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An afterword
Richard J. Hand

, they have continued to need, despise and adore each other in their tale of creation, destruction, and pursuit. Just as the old seafarer in Samuel Taylor Coleridge’s Rime of the Ancient Mariner (1798) is cursed to tell his sorry tale again and again – and burden the listener in the process – so popular culture has endlessly retold the story of Frankenstein . Like all great myths and legends, Frankenstein thrives through its adaptability. Frankenstein has straddled the modern genres of horror and science fiction more successfully than any other single tale, but

in Adapting Frankenstein
Chris Abel

the street with a suitable handheld device – transformed the fundamentals of human connectivity in the electronic age. Significantly, in explaining the impact of the Net on our lives and consciousness, not only architects and urbanists but also writers in other fields commonly fall back on metaphors originating in the physical and spatial world of cities and urban communities, as well as other analogies with familiar cultural and social concepts. Even when the most fervent devotees of the Net, including science fiction writers like the much-quoted William Gibson,1

in The extended self
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Bruce Woodcock

Things are becoming less and less impossible. ( Collected Stories , 60) C HARACTERISING Carey’s stories takes us to the heart of his fictional practice. Most adopt a mixture of narrative modes, a central feature of his writing. They contain elements of science fiction, fantasy, fable and satire. Like much science fiction, many are explorations of ideas and possibilities, experiments in subversive thinking or ‘cognitive estrangement’. 1 Carey has described them as ‘a collection of “what if” stories’, 2 which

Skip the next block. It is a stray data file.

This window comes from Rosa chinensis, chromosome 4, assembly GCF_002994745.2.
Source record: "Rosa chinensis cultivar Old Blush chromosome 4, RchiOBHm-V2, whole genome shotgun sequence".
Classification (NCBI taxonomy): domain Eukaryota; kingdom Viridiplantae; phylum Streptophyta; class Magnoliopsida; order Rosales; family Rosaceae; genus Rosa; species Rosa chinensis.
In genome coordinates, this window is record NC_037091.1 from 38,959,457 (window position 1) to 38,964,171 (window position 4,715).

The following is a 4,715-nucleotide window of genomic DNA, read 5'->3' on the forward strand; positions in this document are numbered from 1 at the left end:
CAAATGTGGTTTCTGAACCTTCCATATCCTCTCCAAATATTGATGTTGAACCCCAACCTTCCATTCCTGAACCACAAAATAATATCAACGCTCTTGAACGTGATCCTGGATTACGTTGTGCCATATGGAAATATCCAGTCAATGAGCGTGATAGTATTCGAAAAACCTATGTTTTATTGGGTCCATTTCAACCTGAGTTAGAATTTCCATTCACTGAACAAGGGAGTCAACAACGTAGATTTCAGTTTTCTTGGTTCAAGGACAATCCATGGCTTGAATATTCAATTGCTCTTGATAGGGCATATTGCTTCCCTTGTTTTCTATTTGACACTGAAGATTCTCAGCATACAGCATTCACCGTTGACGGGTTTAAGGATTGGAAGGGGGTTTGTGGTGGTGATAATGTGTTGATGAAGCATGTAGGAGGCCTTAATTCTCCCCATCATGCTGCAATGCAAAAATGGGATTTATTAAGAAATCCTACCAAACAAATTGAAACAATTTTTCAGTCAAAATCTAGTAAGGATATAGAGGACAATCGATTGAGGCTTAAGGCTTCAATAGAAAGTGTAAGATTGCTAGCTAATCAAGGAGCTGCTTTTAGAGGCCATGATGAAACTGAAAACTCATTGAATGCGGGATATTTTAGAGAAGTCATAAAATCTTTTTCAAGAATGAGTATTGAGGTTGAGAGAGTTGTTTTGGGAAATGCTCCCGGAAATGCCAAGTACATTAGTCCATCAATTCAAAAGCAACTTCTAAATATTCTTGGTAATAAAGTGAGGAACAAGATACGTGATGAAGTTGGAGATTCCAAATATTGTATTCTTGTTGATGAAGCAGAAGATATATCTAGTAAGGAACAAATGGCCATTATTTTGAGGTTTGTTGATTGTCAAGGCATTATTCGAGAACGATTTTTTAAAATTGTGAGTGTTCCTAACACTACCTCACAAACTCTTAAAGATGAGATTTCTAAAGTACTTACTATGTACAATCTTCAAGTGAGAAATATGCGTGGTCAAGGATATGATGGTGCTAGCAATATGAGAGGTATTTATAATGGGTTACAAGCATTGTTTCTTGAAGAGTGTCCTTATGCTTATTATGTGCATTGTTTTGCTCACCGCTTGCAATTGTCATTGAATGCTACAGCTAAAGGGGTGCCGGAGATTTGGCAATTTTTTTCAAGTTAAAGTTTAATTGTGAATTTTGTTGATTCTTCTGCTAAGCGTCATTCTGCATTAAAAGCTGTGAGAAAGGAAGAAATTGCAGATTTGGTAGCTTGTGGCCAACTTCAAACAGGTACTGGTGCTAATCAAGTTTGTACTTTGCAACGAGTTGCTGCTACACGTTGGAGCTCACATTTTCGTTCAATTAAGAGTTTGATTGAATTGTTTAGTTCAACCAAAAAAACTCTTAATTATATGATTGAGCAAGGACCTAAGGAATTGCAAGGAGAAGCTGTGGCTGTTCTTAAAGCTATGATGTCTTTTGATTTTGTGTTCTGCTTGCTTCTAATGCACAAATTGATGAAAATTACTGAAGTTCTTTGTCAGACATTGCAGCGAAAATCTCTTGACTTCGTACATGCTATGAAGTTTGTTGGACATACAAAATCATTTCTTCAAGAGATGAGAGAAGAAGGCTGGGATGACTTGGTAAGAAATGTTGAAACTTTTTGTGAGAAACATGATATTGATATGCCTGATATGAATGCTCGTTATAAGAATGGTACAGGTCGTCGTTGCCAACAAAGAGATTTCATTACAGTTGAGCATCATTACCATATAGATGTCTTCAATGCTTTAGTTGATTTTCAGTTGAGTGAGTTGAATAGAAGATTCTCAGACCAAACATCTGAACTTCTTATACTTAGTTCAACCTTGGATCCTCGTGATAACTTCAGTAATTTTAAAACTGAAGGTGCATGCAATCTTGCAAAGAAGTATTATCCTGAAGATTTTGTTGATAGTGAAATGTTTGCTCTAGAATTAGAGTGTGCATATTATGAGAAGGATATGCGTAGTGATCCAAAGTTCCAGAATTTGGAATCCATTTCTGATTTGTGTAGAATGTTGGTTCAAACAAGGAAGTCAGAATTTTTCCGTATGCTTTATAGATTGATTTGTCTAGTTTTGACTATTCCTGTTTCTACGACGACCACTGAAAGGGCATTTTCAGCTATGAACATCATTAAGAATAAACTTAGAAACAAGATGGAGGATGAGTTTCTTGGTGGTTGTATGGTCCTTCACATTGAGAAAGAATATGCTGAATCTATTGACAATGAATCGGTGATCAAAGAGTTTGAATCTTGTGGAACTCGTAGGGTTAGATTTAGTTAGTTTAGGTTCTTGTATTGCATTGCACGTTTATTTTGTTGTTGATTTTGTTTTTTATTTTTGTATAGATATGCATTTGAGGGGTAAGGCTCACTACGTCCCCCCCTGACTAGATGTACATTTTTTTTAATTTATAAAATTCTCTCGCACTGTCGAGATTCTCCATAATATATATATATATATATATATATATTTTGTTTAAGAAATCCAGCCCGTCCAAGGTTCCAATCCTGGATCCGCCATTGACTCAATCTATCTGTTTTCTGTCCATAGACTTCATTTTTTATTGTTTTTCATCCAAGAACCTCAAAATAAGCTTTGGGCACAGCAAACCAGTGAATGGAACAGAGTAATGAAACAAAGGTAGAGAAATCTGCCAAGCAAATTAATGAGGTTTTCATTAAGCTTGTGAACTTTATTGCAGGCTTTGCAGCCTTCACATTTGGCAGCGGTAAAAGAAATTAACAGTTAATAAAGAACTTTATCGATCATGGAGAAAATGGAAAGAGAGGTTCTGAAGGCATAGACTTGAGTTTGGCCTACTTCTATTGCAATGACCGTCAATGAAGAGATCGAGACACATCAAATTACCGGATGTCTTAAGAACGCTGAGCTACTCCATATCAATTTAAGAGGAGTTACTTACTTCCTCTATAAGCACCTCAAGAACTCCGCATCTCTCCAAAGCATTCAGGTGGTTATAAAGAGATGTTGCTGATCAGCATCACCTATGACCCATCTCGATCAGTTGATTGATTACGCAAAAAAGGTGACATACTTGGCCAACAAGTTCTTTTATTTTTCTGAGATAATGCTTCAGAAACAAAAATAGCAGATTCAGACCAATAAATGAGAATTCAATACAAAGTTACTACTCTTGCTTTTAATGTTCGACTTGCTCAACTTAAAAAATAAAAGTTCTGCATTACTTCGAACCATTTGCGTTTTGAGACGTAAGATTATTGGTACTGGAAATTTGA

in Peter Carey
Complicating simplicity in Doctor Who
Benedict Morrison

confusions of an individual mind. Caligari is a both/and character: both head of the asylum and its most dangerous inhabitant, both scientist and necromancer, both villain and hero, a series of individually simple identities made complex by their plurality and combination. This reference to Caligari lurches the sequence sideways into an alternative world. Early Doctor Who stories are often divided according to a simplistic critical schema into either science fiction adventures or historicals. According to this taxonomy, ‘The Gunfighters’ is a

in Complexity / simplicity
Political and aesthetic disruption in Against the Day
Simon Malpas and Andrew Taylor

perhaps not quite as simply structured. … [W]e may for now at least have found the illusion, the effect, of controlling, reversing, slowing, speeding and repeating time.’42 The technology of capitalism, then, those inventions which are driven by an economy’s insatiable need 204 Thomas Pynchon to create and market, can also bring about transgressions in its fundamental laws. Against the Day, with its self-conscious awareness of science-fiction conventions and time-travelling possibilities, offers up a challenge to linearity’s dominance, formally and thematically